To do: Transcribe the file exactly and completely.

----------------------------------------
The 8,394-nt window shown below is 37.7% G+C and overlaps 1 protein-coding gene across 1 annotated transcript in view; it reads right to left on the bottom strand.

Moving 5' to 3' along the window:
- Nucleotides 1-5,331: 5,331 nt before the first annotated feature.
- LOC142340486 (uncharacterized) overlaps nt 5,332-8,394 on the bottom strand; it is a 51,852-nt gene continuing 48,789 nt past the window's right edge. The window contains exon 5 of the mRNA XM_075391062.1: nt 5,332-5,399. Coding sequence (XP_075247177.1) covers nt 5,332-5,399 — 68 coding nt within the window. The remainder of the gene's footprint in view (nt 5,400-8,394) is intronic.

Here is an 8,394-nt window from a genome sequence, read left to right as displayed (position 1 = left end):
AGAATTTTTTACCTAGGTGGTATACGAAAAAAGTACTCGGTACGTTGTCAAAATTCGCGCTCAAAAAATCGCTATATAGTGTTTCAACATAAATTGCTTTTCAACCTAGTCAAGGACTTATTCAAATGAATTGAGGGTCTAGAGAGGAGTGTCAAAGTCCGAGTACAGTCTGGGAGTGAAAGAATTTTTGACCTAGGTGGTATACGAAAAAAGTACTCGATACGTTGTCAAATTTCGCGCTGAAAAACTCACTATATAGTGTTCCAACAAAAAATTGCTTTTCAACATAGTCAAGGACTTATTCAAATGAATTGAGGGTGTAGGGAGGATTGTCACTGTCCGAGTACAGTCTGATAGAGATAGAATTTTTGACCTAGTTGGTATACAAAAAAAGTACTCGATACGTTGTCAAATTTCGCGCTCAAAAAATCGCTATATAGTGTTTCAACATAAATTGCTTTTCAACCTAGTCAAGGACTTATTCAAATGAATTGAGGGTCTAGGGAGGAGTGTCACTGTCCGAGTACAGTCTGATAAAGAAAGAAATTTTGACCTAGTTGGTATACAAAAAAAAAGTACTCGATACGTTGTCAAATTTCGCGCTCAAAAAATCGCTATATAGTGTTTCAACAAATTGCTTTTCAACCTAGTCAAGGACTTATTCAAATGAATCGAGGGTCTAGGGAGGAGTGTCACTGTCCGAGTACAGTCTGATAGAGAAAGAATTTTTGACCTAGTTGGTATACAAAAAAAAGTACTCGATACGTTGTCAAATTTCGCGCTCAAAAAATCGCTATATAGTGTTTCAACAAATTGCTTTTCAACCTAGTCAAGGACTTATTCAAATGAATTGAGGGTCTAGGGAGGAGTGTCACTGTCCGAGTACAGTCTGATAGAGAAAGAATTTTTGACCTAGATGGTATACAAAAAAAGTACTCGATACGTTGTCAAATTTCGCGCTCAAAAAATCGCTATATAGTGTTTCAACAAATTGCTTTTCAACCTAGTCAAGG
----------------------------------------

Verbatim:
The 8,394-nt window shown below is 37.7% G+C and overlaps 1 protein-coding gene across 1 annotated transcript in view; it reads right to left on the bottom strand.

Moving 5' to 3' along the window:
- Nucleotides 1-5,331: 5,331 nt before the first annotated feature.
- LOC142340486 (uncharacterized) overlaps nt 5,332-8,394 on the bottom strand; it is a 51,852-nt gene continuing 48,789 nt past the window's right edge. The window contains exon 5 of the mRNA XM_075391062.1: nt 5,332-5,399. Coding sequence (XP_075247177.1) covers nt 5,332-5,399 — 68 coding nt within the window. The remainder of the gene's footprint in view (nt 5,400-8,394) is intronic.

Here is an 8,394-nt window from a genome sequence, read left to right as displayed (position 1 = left end):
AGAATTTTTTACCTAGGTGGTATACGAAAAAAGTACTCGGTACGTTGTCAAAATTCGCGCTCAAAAAATCGCTATATAGTGTTTCAACATAAATTGCTTTTCAACCTAGTCAAGGACTTATTCAAATGAATTGAGGGTCTAGAGAGGAGTGTCAAAGTCCGAGTACAGTCTGGGAGTGAAAGAATTTTTGACCTAGGTGGTATACGAAAAAAGTACTCGATACGTTGTCAAATTTCGCGCTGAAAAACTCACTATATAGTGTTCCAACAAAAAATTGCTTTTCAACATAGTCAAGGACTTATTCAAATGAATTGAGGGTGTAGGGAGGATTGTCACTGTCCGAGTACAGTCTGATAGAGATAGAATTTTTGACCTAGTTGGTATACAAAAAAAGTACTCGATACGTTGTCAAATTTCGCGCTCAAAAAATCGCTATATAGTGTTTCAACATAAATTGCTTTTCAACCTAGTCAAGGACTTATTCAAATGAATTGAGGGTCTAGGGAGGAGTGTCACTGTCCGAGTACAGTCTGATAAAGAAAGAAATTTTGACCTAGTTGGTATACAAAAAAAAAGTACTCGATACGTTGTCAAATTTCGCGCTCAAAAAATCGCTATATAGTGTTTCAACAAATTGCTTTTCAACCTAGTCAAGGACTTATTCAAATGAATCGAGGGTCTAGGGAGGAGTGTCACTGTCCGAGTACAGTCTGATAGAGAAAGAATTTTTGACCTAGTTGGTATACAAAAAAAAGTACTCGATACGTTGTCAAATTTCGCGCTCAAAAAATCGCTATATAGTGTTTCAACAAATTGCTTTTCAACCTAGTCAAGGACTTATTCAAATGAATTGAGGGTCTAGGGAGGAGTGTCACTGTCCGAGTACAGTCTGATAGAGAAAGAATTTTTGACCTAGATGGTATACAAAAAAAGTACTCGATACGTTGTCAAATTTCGCGCTCAAAAAATCGCTATATAGTGTTTCAACAAATTGCTTTTCAACCTAGTCAAGG